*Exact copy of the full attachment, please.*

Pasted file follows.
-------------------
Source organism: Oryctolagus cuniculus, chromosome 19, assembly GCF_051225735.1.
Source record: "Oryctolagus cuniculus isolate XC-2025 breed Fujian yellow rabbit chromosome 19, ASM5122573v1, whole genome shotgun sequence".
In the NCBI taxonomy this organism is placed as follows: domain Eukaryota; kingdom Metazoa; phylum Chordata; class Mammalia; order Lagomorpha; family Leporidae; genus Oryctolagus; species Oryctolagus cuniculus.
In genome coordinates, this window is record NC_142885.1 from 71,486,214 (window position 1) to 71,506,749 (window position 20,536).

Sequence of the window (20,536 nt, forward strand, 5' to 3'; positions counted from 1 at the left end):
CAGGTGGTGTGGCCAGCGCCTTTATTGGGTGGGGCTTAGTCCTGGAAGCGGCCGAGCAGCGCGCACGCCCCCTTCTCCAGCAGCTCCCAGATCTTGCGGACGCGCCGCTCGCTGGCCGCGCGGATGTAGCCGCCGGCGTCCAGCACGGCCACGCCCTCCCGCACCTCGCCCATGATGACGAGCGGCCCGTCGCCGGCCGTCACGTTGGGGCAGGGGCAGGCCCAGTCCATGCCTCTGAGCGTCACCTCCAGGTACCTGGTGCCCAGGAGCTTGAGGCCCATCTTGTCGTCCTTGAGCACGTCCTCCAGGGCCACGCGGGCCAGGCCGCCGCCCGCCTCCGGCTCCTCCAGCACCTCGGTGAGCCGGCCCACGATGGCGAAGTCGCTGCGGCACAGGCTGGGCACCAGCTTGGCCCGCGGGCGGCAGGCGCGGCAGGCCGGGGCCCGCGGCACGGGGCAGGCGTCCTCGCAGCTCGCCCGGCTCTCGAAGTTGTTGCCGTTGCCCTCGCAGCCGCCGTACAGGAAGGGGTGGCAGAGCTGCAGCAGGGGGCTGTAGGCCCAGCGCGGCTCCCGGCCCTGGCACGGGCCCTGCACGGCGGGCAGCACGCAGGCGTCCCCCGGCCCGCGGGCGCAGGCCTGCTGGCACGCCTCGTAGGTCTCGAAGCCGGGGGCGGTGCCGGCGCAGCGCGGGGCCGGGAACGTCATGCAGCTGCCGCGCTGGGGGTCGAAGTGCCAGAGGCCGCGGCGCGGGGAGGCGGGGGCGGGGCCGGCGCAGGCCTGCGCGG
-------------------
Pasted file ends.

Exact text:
Source organism: Oryctolagus cuniculus, chromosome 19, assembly GCF_051225735.1.
Source record: "Oryctolagus cuniculus isolate XC-2025 breed Fujian yellow rabbit chromosome 19, ASM5122573v1, whole genome shotgun sequence".
In the NCBI taxonomy this organism is placed as follows: domain Eukaryota; kingdom Metazoa; phylum Chordata; class Mammalia; order Lagomorpha; family Leporidae; genus Oryctolagus; species Oryctolagus cuniculus.
In genome coordinates, this window is record NC_142885.1 from 71,486,214 (window position 1) to 71,506,749 (window position 20,536).

Sequence of the window (20,536 nt, forward strand, 5' to 3'; positions counted from 1 at the left end):
CAGGTGGTGTGGCCAGCGCCTTTATTGGGTGGGGCTTAGTCCTGGAAGCGGCCGAGCAGCGCGCACGCCCCCTTCTCCAGCAGCTCCCAGATCTTGCGGACGCGCCGCTCGCTGGCCGCGCGGATGTAGCCGCCGGCGTCCAGCACGGCCACGCCCTCCCGCACCTCGCCCATGATGACGAGCGGCCCGTCGCCGGCCGTCACGTTGGGGCAGGGGCAGGCCCAGTCCATGCCTCTGAGCGTCACCTCCAGGTACCTGGTGCCCAGGAGCTTGAGGCCCATCTTGTCGTCCTTGAGCACGTCCTCCAGGGCCACGCGGGCCAGGCCGCCGCCCGCCTCCGGCTCCTCCAGCACCTCGGTGAGCCGGCCCACGATGGCGAAGTCGCTGCGGCACAGGCTGGGCACCAGCTTGGCCCGCGGGCGGCAGGCGCGGCAGGCCGGGGCCCGCGGCACGGGGCAGGCGTCCTCGCAGCTCGCCCGGCTCTCGAAGTTGTTGCCGTTGCCCTCGCAGCCGCCGTACAGGAAGGGGTGGCAGAGCTGCAGCAGGGGGCTGTAGGCCCAGCGCGGCTCCCGGCCCTGGCACGGGCCCTGCACGGCGGGCAGCACGCAGGCGTCCCCCGGCCCGCGGGCGCAGGCCTGCTGGCACGCCTCGTAGGTCTCGAAGCCGGGGGCGGTGCCGGCGCAGCGCGGGGCCGGGAACGTCATGCAGCTGCCGCGCTGGGGGTCGAAGTGCCAGAGGCCGCGGCGCGGGGAGGCGGGGGCGGGGCCGGCGCAGGCCTGCGCGG